FIGURE 5.

a, Incidence of spontaneous diabetes in a cohort of B cell-deficient female NOD (□; n = 30) and wild-type female NOD (○; n = 30) mice. b, Incidence of spontaneous diabetes in a cohort of female NOD BCIID (□; n = 24), control chimeric NOD (○; n = 23), and NOD intermediate BCIID (▵; n = 9) mice. c, Cyclophosphamide-induced diabetes in a group of NOD BCIID (□; n = 10), control chimeric NOD (○; n = 8), BALB/c (⋄; n = 5), NOD/Scid (✙; n = 10), and female μMT(−/−) NOD (⬗; n = 10) mice. NOD BCIID and control chimeric NOD mice were treated with cyclophosphamide at 12 wk after reconstitution. μMT(−/−) NOD mice were free of spontaneous diabetes up to ∼35 wk of age, at which time they were first treated with cyclophosphamide. Asterisks indicate the time of treatment with cyclophosphamide.

FIGURE 5.

a, Incidence of spontaneous diabetes in a cohort of B cell-deficient female NOD (□; n = 30) and wild-type female NOD (○; n = 30) mice. b, Incidence of spontaneous diabetes in a cohort of female NOD BCIID (□; n = 24), control chimeric NOD (○; n = 23), and NOD intermediate BCIID (▵; n = 9) mice. c, Cyclophosphamide-induced diabetes in a group of NOD BCIID (□; n = 10), control chimeric NOD (○; n = 8), BALB/c (⋄; n = 5), NOD/Scid (✙; n = 10), and female μMT(−/−) NOD (⬗; n = 10) mice. NOD BCIID and control chimeric NOD mice were treated with cyclophosphamide at 12 wk after reconstitution. μMT(−/−) NOD mice were free of spontaneous diabetes up to ∼35 wk of age, at which time they were first treated with cyclophosphamide. Asterisks indicate the time of treatment with cyclophosphamide.

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NOD BCIID mice were allowed to reconstitute for up to 30 wk. Representative mice were analyzed at several time points after reconstitution (starting at 12 wk). As shown in Fig. 2,a, B220+/IgM+ splenic B cells in NOD BCIID mice were deficient in I-Ag7 expression as compared with unmanipulated wild-type NOD mice. In contrast, B220+/IgM+ splenic B cells from control chimeric NOD mice expressed I-Ag7 at a level comparable with that seen in unmanipulated wild-type mice (Fig. 2,b). In addition, Fig. 3,c shows that NOD intermediate BCIID mice reconstituted with a B cell compartment composed of ∼50% I-Ag7-deficient and 50% I-Ag7-sufficient B cells. Importantly, splenic B cells in all groups of chimeras were proportionally and numerically comparable with unmanipulated age-matched NOD mice (Table I). I-Ag7-deficient B cells of NOD BCIID mice did not express H-2Kd (Fig. 2 a), as dictated by their origin from the I-Ag7(−/−) (H-2Kb) donors. Thus, the reconstitution of an I-Ag7-deficient B cell compartment in NOD BCIID mice occurred, as was anticipated.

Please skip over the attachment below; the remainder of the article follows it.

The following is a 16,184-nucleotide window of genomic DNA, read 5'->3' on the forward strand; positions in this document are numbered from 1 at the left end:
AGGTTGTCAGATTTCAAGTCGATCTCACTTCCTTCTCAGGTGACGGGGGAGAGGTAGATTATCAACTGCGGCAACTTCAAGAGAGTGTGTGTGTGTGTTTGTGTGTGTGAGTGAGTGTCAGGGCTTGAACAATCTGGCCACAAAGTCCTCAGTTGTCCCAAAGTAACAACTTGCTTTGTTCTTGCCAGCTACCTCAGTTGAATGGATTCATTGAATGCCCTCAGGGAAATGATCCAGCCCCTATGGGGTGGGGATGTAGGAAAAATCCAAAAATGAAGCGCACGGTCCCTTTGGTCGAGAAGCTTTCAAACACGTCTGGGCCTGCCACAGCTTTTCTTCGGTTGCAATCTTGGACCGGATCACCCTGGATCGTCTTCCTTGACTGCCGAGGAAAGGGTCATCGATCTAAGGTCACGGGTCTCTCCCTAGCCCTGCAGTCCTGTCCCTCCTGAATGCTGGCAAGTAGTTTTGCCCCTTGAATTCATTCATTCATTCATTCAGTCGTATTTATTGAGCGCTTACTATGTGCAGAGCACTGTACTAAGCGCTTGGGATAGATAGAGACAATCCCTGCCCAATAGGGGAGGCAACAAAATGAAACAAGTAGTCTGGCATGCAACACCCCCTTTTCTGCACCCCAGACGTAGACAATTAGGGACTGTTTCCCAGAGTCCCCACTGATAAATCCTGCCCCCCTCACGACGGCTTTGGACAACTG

FIGURE 2.

a, Flow-cytometric analysis of the splenocytes from NOD BCIID mice revealed the presence of IgM+/B220+ B lymphocytes. IgM+/B220+-gated splenocytes from NOD BCIID (bold line), and wild-type NOD control (solid line) mice were stained with anti-I-Ag7 and anti-H-2Kd. Non-B cell-gated splenocytes from NOD BCIID (bold line) and wild-type NOD (solid line) mice were stained with anti-H-2Kd. b, IgM+/B220+ B lymphocytes were present in spleens of control chimeric NOD mice. IgM+/B220+-gated splenocytes from control chimeric NOD (bold line) and wild-type NOD control (solid line) mice were stained with anti-I-Ag7 and anti-H-2Kd. c, Flow-cytometric analysis and comparison of IgM+/B220+-gated splenic lymphocytes from NOD BCIID (bold line) and wild-type NOD (solid line) mice with respect to the expression pattern of the indicated panel of B cell developmental/activation markers. d, ELISA assay for the quantification of the titers of all indicated Ig isotypes in serum from NOD BCIID (solid bars) and control chimeric NOD (hatched bars) mice at 25 wk after reconstitution. Serum titers are standardized and expressed as (1/serum dilution) at which an absorbance reading of 0.5 was achieved. Diamonds represent values achieved from each individual mouse examined at 25 wk after reconstitution.